We Endorse Janice Li for BART Board

It’s an exciting time for us at the San Francisco Bicycle Coalition, as we get to support our own advocacy director in her candidacy for the BART Board of Directors. After receiving questionnaires from four candidates and polling our members, the SF Bicycle Coalition Board of Directors voted on Tuesday evening to endorse Janice Li for BART Board District 8.

(Note: The SF Bicycle Coalition Board of Directors handled this endorsement separately from our other endorsements for November’s election in order to ensure a fair process for all candidates.)

We believe that a transit-friendly city is a bike-friendly city. When we improve our transit systems and make them more bike-accessible, we increase access to sustainable, affordable, and healthy transportation for all people. This is why we endorse for the BART Board, and why Janice is the best candidate for the job.

We sat down with Janice to ask her more about her background and her vision for BART.

You’ve been at the SF Bicycle Coalition for a while now. What motivates you?

I started as a community organizer in October 2013. My first week on staff was a roller coaster. On Day 2, I led my first-ever member committee meeting. On Day 4, 78-year-old Cheng Jin Lai was hit and killed while biking on 11th Street at Division. I regularly think back to Mr. Lai, especially after I met his children who were in grief after losing their father. I kept asking myself: Are we doing enough? Are we fighting hard enough for people like Mr. Lai to have space on our streets? And who has a seat at the table when decisions are made?

Those continue to be my guiding questions as I’ve grown into my role here and now serve as advocacy director, supporting our team of community organizers and leading our policy and legislative work. I’m honored to work for such a powerful organization that has such a rich and complex history, and I see my role here as being part of a social justice movement to redefine our streets and our city to be more beautiful, welcome and equitable spaces.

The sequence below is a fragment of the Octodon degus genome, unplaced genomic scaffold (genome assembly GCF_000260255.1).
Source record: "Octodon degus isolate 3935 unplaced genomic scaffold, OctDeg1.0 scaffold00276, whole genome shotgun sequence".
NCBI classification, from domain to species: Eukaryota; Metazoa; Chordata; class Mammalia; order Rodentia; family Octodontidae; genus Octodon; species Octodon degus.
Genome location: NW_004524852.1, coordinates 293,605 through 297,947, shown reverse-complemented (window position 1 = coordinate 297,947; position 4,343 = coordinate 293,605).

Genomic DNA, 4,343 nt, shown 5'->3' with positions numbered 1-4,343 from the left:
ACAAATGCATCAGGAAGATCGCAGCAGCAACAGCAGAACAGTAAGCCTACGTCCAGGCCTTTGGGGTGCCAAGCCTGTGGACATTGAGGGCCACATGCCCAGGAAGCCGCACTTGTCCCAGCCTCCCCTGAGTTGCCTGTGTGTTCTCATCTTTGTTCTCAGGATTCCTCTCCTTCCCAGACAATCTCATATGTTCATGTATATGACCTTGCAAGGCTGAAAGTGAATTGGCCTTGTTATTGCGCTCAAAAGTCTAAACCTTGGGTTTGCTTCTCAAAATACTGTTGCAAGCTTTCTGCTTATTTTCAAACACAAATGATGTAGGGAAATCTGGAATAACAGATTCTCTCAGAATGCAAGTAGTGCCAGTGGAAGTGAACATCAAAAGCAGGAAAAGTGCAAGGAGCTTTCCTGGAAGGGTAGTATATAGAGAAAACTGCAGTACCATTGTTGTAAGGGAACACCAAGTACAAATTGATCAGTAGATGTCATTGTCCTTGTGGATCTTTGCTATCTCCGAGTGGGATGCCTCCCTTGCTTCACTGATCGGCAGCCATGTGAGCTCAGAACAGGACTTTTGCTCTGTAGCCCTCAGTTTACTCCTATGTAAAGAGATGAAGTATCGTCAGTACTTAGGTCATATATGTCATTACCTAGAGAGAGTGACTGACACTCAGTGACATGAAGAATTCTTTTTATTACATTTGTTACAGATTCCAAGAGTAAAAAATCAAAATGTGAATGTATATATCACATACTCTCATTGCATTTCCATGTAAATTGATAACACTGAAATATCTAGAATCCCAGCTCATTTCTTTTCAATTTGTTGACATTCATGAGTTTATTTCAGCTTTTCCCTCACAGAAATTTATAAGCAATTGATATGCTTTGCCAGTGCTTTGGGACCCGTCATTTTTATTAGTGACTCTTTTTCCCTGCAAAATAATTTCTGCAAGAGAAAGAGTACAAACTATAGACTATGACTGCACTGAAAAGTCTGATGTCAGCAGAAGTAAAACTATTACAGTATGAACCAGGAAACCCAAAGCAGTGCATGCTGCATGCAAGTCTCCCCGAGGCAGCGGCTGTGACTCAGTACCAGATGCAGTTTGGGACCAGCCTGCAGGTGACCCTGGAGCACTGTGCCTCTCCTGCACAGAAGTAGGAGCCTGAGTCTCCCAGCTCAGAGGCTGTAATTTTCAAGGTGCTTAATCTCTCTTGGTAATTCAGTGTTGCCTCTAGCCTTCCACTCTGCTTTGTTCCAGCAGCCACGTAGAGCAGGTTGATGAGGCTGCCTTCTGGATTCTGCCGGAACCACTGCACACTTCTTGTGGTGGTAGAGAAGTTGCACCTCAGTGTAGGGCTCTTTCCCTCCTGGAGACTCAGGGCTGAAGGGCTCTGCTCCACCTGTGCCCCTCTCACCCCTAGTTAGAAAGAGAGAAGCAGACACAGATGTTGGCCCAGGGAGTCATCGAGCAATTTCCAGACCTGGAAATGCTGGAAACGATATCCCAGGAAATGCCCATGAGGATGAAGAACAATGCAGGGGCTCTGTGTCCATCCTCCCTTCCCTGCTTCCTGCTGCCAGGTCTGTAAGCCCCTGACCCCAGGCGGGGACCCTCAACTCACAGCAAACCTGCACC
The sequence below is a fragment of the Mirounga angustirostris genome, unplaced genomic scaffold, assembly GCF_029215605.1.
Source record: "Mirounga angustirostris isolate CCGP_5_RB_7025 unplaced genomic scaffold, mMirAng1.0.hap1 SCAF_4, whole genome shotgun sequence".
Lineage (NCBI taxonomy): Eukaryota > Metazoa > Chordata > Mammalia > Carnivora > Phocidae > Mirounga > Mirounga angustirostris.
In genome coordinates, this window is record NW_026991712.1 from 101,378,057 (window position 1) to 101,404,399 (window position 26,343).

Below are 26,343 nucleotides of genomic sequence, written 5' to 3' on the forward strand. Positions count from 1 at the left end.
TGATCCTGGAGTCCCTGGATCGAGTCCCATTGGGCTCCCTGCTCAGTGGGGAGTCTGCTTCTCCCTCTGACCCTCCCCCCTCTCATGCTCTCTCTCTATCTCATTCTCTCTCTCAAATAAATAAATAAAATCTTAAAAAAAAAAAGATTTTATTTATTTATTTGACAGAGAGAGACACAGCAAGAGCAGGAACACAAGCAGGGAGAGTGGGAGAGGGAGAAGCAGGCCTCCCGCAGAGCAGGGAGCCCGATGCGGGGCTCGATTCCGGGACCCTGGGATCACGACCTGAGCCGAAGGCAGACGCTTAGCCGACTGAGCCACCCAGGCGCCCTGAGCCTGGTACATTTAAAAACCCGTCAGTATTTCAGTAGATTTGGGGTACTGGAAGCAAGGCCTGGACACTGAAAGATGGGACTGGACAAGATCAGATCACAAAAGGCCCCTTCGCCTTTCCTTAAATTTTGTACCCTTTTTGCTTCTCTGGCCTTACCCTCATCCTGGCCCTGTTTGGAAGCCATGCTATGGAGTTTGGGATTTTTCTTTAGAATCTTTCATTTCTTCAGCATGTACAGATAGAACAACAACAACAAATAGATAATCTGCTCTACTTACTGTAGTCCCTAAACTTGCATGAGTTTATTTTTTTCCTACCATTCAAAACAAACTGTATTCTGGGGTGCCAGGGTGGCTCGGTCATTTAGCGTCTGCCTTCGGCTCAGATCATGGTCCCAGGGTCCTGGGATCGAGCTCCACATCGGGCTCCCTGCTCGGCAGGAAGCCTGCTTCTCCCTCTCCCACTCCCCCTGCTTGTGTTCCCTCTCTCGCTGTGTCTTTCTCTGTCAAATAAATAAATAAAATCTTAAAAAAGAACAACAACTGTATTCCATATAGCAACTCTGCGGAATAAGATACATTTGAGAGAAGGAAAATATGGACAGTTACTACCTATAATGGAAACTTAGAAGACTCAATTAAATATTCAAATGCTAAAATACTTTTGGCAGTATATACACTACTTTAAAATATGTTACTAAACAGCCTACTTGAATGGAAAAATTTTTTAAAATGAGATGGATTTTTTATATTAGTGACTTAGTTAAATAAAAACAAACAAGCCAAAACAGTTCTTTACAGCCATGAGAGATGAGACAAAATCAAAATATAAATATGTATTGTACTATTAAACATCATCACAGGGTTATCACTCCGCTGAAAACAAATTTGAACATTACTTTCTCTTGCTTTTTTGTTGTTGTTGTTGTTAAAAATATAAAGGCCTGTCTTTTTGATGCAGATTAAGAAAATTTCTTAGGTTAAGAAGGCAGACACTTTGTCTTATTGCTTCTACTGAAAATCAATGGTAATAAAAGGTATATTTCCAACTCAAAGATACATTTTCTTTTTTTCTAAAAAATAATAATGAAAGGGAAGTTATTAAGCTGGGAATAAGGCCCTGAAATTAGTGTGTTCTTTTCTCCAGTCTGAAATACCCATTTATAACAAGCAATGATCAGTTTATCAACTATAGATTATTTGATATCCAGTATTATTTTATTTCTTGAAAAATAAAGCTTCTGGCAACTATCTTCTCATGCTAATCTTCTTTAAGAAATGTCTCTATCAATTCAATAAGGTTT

Transportation equity is a top priority for the SF Bicycle Coalition. How will you prioritize equity as a BART Director?

For a long time, BART had seen itself as an agency that runs trains; that was all they did and thought they needed to do.

Avoiding the human element has its costs, especially as a public agency. We’re seeing people experiencing homelessness take refuge at stations and BART has little to no resources to do anything — because they just run trains and don’t deal with homelessness, right? (By the way, let’s pass Prop C and get the resources we need, because the homeless crisis hurts all of us.)

And I’ve talked to so many people, particularly transit-dependent folks, who don’t use BART because it’s not affordable for them. Why isn’t there a monthly pass for BART beyond San Francisco? Why don’t they have discount programs like Free Muni for Youth?

Establishing an equitable fare policy and bringing more human services like social workers to BART will take funding, and I’m ready to continue my advocacy in coalition with others to urgently identify appropriate revenue sources to fund the needs that BART has so it can truly be the equitable and accessible system that our communities deserve.

What are your top priorities for making BART a great experience for those who bike?

There’s a huge overlap in access needs for people with disabilities and people who bike. For the most part, stations aren’t designed for people like us; we’ve got questionably functional elevators, terrible street infrastructure adjacent to stations, and fare gates that we can’t fit through. I’m proud to have won $350 million in station access improvements as part of the successful 2016 BART Bond measure, a measure that had 81% voter approval among SF voters. We need to see those funds delivered effectively so that improvements are made urgently, whether that’s brand new elevators and escalators or more high-quality bike parking at stations.

When it comes to access, we all know that bicycle and pedestrian connections to BART stations are terrible, but we’re not seeing the street safety improvements we need and BART is rarely at the table. BART should be the #1 advocate for Better Market Street, to overhaul our downtown corridor and put in protected bike lanes from the Embarcadero to Octavia. BART should be the #1 advocate for street safety improvements along Ocean Avenue, because Balboa Park Station continues to be incredibly inaccessible, being surrounded by some of the city’s most dangerous streets. And I’m ready to bring leadership and make sure BART is at the table for these conversations.

I know our members are eager to know – if elected, will you continue your important work to fight for infrastructure and policy improvements for people who bike in SF?

Absolutely. I’m maintaining my full-time role as Advocacy Director during this campaign and would certainly continue on even if elected to the BART Board.

Want to support a bike- and transit-friendly SF? Volunteer for Janice’s campaign today.

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